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Characterization of a new causal agent associated with chlorotic spots in citrus

Grant number: 20/07026-9
Support type:Scholarships in Brazil - Master
Effective date (Start): October 01, 2020
Effective date (End): March 31, 2022
Field of knowledge:Agronomical Sciences - Agronomy - Plant Health
Principal researcher:Juliana de Freitas Astúa
Grantee:Mariane da Costa Rodrigues
Home Institution: Instituto Biológico (IB). Agência Paulista de Tecnologia dos Agronegócios (APTA). Secretaria de Agricultura e Abastecimento (São Paulo - Estado). Campinas , SP, Brazil

Abstract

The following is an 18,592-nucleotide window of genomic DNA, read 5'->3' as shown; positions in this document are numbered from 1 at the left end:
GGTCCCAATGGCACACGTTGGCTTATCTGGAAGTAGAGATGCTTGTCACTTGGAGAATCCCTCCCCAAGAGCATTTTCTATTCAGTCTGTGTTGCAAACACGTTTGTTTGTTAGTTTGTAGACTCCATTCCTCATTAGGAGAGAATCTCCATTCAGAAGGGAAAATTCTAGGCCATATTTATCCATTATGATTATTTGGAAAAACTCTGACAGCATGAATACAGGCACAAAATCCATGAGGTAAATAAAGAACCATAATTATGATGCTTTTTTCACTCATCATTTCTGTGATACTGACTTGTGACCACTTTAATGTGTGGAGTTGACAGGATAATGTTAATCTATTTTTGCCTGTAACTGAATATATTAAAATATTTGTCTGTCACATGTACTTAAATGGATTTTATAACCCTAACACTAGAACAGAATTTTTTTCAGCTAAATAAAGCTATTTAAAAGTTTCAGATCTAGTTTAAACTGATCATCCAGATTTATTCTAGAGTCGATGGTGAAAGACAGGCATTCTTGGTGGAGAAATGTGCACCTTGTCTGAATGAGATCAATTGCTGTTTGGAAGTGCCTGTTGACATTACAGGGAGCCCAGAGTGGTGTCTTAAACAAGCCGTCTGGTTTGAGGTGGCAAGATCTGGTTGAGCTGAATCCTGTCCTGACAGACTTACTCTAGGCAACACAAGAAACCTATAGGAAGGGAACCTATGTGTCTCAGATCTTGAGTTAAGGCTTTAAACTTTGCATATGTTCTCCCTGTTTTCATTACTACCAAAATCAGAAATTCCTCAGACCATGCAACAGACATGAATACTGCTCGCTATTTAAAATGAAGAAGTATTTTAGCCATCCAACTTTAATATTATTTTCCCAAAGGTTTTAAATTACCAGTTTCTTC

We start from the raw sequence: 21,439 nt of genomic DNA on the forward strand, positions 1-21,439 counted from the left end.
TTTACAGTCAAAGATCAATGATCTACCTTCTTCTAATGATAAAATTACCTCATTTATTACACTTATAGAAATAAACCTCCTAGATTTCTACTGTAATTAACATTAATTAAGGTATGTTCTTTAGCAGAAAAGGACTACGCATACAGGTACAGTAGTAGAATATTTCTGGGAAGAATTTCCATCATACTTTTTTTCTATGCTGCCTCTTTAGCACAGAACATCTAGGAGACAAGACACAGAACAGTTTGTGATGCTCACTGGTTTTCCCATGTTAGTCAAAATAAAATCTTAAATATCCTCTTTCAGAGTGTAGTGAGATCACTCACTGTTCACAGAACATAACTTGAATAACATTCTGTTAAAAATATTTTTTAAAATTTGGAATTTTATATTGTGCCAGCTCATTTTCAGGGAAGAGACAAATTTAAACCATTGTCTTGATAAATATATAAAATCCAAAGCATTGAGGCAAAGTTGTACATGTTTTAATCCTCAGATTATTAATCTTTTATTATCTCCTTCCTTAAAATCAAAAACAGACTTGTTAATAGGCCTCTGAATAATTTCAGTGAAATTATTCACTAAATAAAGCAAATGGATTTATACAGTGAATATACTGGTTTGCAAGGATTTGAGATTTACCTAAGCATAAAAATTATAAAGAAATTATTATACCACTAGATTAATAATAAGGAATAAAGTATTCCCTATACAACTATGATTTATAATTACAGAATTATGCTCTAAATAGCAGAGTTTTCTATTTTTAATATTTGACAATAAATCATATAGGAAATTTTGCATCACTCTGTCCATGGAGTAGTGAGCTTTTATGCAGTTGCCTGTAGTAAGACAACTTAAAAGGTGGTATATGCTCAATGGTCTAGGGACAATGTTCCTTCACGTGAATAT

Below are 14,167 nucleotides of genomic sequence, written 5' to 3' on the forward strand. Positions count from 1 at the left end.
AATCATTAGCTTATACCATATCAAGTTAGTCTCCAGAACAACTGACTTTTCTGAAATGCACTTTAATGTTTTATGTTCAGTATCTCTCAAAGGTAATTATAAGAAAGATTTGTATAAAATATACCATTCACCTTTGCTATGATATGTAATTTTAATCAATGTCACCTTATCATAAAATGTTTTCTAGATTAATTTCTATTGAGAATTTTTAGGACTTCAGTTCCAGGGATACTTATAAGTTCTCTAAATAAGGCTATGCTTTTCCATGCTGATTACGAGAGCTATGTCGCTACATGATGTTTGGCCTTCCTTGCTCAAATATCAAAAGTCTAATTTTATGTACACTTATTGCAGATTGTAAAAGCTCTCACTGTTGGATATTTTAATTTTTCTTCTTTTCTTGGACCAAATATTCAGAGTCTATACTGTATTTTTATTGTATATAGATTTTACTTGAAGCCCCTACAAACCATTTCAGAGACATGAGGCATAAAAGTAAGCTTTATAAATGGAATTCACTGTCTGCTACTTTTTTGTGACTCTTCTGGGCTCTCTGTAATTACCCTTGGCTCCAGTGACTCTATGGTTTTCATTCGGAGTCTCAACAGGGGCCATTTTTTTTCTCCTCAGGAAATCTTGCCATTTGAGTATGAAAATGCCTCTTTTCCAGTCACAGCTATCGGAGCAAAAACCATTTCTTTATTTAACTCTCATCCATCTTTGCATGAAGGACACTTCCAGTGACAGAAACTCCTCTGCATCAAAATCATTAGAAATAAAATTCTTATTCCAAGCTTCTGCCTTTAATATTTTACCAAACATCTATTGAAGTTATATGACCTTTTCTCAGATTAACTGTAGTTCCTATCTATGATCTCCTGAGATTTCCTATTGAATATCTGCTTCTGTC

Brazil is responsible for 56% of the world orange juice production; however, its productivity is frequently affected by several diseases such as citrus leprosis (CL), caused by Brevipalpus mites transmitted viruses (BTVs). BTVs induce chlorotic and/or necrotic localized lesions in fruits, leaves and branches; under natural conditions, they do not systemically infect plants. BTVs belong to the genera Dichorhavirus and Cilevirus. During the years of 2017-2019, sweet orange and mandarin samples collected in the states of Espírito Santo, Minas Gerais, and Bahia, exhibiting symptoms similar to those caused by CL and citrus zonate chlorosis (ZC), were sent to our lab. ZC is a disease of putative viral etiology, uncharacterized molecularly and possibly transmitted by brevipalpus mites. Although the samples tested negative in transmission electron microscopy (MET) and RT-PCR assays using primers that specifically amplify several BTVs, they were amplified with degenerated primers that detect members of family Kitaviridae. The present work aims to identify and characterize the causal agent of the described symptoms through high-throughput sequencing (HTS). In parallel, at least one citrus sample with ZC from the herbarium of the Instituto Biológico, collected from the period of 1933-1969, will be sequenced using HTS. The sequences of the new causal agent will be compared with those of other kitaviruses and the original ZC sample, allowing to establish the proper phylogenetic relationships, evolutionary parameters to propose a taxonomic classification for this virus. In addition, specific primers will be designed to detect the virus(es) involved in the symptoms, and its(their) biological transmission will be attempted with viruliferous brevipalpus mites to Arabidopsis thaliana plants. The molecular tools developed in this work shall support the studies on the diversity of viruses affecting citrus orchards in Brazil. Moreover, it is expected an increased relevance of emergent (or reemergent) citrus diseases in the future, due to climate changes and drastic restrictions in the use of available agrochemicals for the control of the mite vector in the management of diseases. This study is part of one of the objectives of the project "Understanding the molecular biology and ecology of plant-virus-vector relationships: Towards Sustainable, Integrated Virus Management Strategies" (Fapesp-NWO, proc. 2017/50222-0), coordinated by the advisor of this MS dissertation and to which this proposal is associated. (AU)

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